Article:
Dumitrașcu and colleagues [8] conducted an interesting analysis on the studies carried out on patients with EDs during the COVID-19 pandemic, highlighting that for subjects with AN, there was greater concern about which food plan to follow, whereas for subjects with bulimia nervosa (BN) or binge eating disorders (BED), bingeing episodes increased compared to the pre-pandemic period. Additionally, anorexic patients have been associated with increased compensatory exercise and episodes of disease relapse even if the condition had previously resolved, with compulsive purging and bingeing behaviors.
The pandemic has compromised access and visits for many outpatient health services and, obviously, also for EDs; these changes in routine activities have brought additional stress to all patients regardless of specific diagnosis, resulting in high levels of depression and anxiety, especially for patients with AN.
In line with recent literature, we would like to share our clinical experience of the impact of COVID-19 in Eating disorder (ED) patients during the second phase of lockdowns in Italy, the context of the current study.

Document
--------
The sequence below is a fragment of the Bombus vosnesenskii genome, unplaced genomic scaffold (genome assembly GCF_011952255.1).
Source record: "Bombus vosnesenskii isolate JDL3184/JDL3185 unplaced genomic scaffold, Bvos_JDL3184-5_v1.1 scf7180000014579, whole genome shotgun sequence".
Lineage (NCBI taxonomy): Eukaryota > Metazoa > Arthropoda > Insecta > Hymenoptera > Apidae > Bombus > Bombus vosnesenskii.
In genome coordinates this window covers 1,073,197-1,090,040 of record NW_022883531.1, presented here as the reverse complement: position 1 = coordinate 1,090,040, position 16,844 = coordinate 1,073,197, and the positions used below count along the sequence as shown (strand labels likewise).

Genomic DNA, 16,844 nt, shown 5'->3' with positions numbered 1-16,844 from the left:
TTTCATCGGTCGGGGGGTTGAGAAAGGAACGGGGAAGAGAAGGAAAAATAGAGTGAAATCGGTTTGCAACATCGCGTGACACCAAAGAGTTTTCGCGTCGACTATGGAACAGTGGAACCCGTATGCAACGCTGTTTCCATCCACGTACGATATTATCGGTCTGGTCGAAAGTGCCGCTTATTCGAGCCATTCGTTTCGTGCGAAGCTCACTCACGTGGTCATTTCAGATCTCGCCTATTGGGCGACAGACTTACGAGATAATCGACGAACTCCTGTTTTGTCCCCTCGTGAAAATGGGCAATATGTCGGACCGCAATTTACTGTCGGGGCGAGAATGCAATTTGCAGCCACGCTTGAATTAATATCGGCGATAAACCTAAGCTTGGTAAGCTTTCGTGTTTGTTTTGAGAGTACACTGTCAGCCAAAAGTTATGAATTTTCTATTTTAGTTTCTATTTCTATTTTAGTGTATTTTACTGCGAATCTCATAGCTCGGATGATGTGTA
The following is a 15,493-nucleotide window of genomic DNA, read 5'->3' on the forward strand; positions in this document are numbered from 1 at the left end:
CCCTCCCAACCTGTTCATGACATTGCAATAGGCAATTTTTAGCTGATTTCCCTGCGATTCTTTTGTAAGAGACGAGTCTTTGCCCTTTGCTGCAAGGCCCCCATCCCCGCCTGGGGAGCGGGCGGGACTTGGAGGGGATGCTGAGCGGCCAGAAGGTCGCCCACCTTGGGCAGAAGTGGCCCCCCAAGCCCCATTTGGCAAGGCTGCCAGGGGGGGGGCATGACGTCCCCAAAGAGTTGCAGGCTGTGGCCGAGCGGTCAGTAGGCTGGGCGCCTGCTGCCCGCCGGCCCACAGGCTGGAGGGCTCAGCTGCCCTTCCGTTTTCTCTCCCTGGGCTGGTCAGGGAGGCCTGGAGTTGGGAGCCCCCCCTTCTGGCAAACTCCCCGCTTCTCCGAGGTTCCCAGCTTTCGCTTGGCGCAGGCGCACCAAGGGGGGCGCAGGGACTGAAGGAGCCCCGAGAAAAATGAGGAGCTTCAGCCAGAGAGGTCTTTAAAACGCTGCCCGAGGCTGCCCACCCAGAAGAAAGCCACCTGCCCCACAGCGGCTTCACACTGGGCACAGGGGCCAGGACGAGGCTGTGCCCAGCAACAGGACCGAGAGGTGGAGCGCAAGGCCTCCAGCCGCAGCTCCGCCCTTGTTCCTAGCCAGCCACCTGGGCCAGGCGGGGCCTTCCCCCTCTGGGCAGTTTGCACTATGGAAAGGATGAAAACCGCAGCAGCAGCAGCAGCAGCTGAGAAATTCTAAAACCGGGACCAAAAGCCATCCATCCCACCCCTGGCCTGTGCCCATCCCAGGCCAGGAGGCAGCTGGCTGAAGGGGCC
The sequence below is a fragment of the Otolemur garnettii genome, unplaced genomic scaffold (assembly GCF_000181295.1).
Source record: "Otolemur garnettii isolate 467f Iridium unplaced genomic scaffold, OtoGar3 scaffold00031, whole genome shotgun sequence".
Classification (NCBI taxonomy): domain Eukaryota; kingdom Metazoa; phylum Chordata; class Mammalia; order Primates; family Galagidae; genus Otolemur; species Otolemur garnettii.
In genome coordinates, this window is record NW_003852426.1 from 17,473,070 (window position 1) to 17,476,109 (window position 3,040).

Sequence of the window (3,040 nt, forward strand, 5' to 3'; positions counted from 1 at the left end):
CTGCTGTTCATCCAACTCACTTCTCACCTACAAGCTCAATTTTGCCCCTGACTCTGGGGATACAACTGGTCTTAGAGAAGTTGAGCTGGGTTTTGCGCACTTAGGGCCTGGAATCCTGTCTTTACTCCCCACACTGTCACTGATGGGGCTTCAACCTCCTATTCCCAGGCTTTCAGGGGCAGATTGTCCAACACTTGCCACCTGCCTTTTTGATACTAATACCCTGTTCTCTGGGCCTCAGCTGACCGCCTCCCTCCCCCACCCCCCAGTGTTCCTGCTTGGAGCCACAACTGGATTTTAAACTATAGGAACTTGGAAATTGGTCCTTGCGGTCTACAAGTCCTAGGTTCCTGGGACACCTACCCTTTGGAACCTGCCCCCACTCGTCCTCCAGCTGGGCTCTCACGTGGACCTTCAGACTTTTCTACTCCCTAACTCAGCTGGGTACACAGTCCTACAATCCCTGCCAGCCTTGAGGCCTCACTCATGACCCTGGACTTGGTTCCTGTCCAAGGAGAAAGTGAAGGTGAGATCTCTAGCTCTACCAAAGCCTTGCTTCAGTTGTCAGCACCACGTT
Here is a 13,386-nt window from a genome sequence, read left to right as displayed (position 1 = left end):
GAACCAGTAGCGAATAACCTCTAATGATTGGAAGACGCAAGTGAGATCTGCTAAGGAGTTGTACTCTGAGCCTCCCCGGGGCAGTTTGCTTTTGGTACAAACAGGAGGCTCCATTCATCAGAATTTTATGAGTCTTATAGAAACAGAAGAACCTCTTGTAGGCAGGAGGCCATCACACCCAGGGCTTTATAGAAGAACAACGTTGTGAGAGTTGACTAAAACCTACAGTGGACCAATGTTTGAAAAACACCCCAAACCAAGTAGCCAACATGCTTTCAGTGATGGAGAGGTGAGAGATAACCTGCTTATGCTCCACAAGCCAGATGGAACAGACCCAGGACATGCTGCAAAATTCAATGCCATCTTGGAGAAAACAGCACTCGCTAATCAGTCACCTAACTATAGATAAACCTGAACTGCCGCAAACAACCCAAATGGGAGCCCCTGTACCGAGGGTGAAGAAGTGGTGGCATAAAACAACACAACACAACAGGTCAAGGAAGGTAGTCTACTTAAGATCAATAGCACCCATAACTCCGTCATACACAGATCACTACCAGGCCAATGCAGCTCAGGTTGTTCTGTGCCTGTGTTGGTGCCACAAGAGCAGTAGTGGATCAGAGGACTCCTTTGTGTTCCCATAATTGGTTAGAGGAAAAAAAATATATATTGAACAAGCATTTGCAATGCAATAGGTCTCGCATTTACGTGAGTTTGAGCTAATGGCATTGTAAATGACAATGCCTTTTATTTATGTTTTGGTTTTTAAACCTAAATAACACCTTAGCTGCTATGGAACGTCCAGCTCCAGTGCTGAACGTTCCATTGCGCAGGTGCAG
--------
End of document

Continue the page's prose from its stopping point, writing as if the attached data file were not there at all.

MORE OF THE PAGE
Italy was the second country in the world, after China, to be affected by severe acute respiratory syndrome coronavirus 2 (SARS-CoV-2) infection (21 February 2020) and the first country in Europe to impose drastic measures to contain the infection. Starting from 5 March, the government of Italy imposed a national lockdown or quarantine, with the closure of schools and many commercial activities deemed non-essential (such as gyms, discos, pubs, etc.). Strict restrictions on the movement and mobility of people were imposed, and smart working was heavily incentivized for companies.
Regular hospital activity, including hospitalizations and routine checks, has also been hit hard, with priority being given to the hospitalization of COVID-19 patients [9]. A study by Boldrini and colleagues [10] on the consequences of the lockdown in the first phase of the COVID-19 pandemic on admissions to general hospital psychiatric wards in Italy highlighted a 41% reduction in psychiatric hospitalizations together with a 35% increase in patients who reported suicidal ideation.